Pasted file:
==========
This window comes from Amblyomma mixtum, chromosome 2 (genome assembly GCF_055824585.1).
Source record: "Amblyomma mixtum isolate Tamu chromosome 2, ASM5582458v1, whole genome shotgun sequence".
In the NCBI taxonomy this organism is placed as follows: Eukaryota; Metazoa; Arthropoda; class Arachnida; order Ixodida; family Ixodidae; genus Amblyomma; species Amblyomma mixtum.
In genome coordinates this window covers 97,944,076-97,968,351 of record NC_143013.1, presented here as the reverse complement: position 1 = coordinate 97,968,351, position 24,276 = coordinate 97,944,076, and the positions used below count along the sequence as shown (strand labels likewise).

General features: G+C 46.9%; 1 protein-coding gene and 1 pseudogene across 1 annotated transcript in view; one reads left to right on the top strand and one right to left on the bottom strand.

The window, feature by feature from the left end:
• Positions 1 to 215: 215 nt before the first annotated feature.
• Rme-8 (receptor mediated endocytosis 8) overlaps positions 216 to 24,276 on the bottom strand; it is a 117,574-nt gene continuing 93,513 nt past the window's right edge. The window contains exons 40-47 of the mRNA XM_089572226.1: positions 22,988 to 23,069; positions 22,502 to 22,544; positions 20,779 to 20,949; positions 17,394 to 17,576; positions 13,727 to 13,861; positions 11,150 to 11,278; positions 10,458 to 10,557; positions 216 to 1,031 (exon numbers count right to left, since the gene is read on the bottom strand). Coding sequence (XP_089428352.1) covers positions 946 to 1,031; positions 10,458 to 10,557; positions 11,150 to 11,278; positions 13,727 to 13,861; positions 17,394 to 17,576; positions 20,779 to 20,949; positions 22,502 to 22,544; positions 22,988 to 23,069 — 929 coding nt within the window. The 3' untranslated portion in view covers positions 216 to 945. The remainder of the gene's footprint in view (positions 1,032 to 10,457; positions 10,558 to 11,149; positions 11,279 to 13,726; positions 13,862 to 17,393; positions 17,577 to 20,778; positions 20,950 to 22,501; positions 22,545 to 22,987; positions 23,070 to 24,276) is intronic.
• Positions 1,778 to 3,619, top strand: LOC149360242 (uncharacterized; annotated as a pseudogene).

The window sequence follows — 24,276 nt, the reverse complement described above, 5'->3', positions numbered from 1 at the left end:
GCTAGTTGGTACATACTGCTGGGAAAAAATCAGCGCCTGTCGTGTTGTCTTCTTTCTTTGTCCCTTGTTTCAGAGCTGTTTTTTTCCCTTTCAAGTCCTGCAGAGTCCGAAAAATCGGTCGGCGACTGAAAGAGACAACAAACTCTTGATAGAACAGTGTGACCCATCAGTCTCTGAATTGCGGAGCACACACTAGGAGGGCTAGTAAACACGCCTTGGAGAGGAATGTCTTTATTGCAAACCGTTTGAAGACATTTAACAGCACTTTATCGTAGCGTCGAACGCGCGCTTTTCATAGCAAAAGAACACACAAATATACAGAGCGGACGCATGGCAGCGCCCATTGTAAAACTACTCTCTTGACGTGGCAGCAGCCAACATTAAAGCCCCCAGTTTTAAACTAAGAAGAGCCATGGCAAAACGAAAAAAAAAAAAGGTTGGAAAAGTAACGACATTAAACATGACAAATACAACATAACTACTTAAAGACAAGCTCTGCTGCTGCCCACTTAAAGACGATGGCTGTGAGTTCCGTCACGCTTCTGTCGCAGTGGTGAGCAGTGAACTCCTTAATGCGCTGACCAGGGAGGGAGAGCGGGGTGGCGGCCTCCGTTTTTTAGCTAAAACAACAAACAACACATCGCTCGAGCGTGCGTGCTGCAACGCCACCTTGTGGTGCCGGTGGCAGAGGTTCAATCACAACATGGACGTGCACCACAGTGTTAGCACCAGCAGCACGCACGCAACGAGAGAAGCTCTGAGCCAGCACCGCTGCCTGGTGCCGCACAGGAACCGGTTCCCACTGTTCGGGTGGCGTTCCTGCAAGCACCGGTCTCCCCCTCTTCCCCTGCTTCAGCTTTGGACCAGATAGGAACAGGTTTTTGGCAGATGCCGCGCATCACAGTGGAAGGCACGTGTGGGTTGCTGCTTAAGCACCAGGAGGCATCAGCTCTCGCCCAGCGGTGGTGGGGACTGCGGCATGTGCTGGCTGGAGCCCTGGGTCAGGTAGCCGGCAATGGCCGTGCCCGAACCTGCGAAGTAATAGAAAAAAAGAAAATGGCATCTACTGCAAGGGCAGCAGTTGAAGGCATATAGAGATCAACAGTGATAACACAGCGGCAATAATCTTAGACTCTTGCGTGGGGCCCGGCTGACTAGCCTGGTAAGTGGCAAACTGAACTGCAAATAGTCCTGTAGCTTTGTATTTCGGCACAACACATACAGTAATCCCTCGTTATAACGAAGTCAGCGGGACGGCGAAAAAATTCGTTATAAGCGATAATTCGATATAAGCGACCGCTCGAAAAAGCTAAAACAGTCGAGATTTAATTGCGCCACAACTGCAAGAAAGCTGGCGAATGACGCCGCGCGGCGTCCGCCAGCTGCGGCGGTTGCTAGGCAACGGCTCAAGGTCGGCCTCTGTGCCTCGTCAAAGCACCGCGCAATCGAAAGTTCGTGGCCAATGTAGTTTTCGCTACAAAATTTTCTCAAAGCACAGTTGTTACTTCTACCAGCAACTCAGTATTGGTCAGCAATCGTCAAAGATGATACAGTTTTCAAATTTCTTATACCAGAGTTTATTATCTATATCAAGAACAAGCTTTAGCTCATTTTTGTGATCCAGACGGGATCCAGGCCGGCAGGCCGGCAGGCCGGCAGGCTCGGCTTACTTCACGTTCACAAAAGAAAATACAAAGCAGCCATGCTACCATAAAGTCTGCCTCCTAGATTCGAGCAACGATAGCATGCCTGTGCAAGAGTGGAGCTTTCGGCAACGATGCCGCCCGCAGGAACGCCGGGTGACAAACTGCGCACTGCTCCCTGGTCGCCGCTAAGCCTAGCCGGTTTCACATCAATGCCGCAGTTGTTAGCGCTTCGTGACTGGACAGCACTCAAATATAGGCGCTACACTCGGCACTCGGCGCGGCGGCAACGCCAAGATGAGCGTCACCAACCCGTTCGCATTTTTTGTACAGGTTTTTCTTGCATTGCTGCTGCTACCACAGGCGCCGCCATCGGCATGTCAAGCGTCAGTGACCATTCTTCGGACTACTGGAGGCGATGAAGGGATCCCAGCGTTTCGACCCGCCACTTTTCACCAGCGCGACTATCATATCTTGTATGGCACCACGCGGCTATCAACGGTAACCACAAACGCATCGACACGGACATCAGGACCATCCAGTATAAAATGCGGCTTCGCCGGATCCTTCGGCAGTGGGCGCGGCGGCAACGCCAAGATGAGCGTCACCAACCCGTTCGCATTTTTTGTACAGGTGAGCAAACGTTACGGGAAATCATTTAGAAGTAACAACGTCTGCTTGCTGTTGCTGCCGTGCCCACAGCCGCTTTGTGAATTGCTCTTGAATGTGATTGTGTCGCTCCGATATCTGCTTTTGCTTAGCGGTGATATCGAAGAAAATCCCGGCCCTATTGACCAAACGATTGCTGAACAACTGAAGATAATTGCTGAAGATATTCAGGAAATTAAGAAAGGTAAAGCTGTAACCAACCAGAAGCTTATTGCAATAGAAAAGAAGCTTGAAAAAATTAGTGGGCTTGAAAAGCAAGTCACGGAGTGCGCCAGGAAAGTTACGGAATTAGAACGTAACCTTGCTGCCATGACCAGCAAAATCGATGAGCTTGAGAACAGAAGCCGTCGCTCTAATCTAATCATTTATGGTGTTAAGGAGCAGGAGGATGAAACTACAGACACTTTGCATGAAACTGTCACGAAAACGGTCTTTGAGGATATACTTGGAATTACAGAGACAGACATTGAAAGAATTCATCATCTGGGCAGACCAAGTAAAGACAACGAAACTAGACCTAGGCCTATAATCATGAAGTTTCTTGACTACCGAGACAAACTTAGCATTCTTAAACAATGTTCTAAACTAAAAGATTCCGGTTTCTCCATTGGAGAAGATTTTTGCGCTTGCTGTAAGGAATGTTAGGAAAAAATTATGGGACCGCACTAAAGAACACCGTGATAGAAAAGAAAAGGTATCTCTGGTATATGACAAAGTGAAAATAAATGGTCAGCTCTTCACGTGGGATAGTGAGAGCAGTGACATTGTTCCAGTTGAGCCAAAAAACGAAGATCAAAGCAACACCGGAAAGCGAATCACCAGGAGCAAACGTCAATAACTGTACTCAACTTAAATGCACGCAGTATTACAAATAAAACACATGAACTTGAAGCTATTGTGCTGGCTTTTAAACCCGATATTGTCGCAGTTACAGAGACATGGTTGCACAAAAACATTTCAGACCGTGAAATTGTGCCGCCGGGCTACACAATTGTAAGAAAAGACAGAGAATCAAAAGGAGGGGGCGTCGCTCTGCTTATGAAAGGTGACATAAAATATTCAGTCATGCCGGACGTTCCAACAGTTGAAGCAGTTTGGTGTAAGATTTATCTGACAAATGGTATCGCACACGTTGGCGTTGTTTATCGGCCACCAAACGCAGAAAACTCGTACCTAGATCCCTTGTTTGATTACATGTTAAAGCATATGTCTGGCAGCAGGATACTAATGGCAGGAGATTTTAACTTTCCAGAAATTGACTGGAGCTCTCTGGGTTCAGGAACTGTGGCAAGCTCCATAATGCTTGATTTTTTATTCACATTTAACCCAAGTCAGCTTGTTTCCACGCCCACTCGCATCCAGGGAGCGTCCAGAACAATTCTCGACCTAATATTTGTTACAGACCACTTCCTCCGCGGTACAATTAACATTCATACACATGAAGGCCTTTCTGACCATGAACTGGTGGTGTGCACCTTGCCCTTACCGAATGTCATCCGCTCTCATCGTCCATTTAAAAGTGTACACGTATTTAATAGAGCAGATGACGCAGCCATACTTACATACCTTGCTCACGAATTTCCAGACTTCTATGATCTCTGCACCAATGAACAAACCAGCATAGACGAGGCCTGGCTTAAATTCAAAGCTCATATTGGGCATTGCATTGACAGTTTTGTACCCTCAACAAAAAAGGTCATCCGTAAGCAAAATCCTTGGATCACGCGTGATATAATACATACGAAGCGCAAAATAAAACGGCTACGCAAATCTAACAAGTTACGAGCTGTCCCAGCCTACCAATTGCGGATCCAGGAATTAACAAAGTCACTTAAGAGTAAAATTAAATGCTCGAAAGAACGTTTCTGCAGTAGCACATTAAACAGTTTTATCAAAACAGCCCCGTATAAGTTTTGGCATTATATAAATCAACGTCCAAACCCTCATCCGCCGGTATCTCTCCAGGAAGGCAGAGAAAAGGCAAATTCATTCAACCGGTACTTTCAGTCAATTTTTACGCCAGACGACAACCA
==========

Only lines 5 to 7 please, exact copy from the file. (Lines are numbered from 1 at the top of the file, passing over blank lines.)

General features: G+C 46.9%; 1 protein-coding gene and 1 pseudogene across 1 annotated transcript in view; one reads left to right on the top strand and one right to left on the bottom strand.

The window, feature by feature from the left end:
• Positions 1 to 215: 215 nt before the first annotated feature.